Costa Rica - An Army-less Nation Facing External Threats

Nana Dall, Lasse Hammer Holm, Kristina Kaas-Claesson & Eamonn Mccay Martinez

Studenteropgave: Semesterprojekt


This project aims to explain how Costa Rica deal with external threats. Having abolished their military in 1948, the small state of Costa Rica situated in the conflict-ridden region of Central America, is internationally portrayed as an inspirational nation upholding peace and high morality. This has raised questions in regards to how Costa Rica upholds security in the event of threat. The project applies the International Relations theories of neo-liberalism and neo-realism to two cases: the drug trafficking issue and the maritime agreement it stimulated, and the ongoing border conflict with Nicaragua, particularly the disagreement in 2010 that spurred the conflict anew. Additionally, neo-realism has been combined with the concept of ‘Hard Power’, whereas neo-liberalism is supported by ‘Soft Power’. From the theoretical frames we have extracted specific concepts, which are considered to be the most applicable in explaining small state behaviour, and turned these into concrete patterns of which Costa Rican actions and rhetoric can be captured. After our analysis of these events, it has become clear that Costa Rica fit into patterns of action and rhetoric that both neo-liberalism and neo-realism can explain. The process by which this happens is a result of the geopolitical situation they are in, which forces them to use hard power means although they prioritise on using soft power means. Through showing that Costa Rica use a combination of powers and that they are unexplainable by any one theory, it becomes clear that in order to conceptualise contemporary actions and behaviours of actors in the international system, theories need to include a broader set of variables. In regards to the conceptualisation of a state’s power, we suggest Joseph Nye’s term of ‘Smart Power’, as an alternative approach with the ability to explain the complexity of the small state Costa Rica. Additionally, this project highlights the importance of further developing IR theories in order for them to be applicable to small states as actors in the international society.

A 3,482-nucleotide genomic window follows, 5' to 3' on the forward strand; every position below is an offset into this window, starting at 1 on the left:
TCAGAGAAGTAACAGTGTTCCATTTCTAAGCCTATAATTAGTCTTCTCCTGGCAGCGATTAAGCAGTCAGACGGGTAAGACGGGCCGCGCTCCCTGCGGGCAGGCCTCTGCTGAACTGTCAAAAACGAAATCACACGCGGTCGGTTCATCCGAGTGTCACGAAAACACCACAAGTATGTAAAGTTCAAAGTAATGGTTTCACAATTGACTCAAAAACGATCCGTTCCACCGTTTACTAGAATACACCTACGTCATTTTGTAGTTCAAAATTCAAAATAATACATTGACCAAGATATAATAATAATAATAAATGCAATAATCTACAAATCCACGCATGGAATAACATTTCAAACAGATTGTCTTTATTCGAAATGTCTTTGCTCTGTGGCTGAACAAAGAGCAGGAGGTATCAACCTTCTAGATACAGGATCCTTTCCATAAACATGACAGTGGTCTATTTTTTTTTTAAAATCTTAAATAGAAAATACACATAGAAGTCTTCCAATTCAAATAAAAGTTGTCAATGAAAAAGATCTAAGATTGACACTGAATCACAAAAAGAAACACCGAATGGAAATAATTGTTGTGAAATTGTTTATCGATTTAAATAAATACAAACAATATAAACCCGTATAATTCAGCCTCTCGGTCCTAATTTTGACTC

UddannelserGlobal Studies, (Bachelor/kandidatuddannelse) Bachelor el. kandidat
Udgivelsesdato23 jan. 2013
VejledereMichael Friederich Kluth


  • small state behavior
  • neo-realism
  • neo-liberalism
  • Costa Rica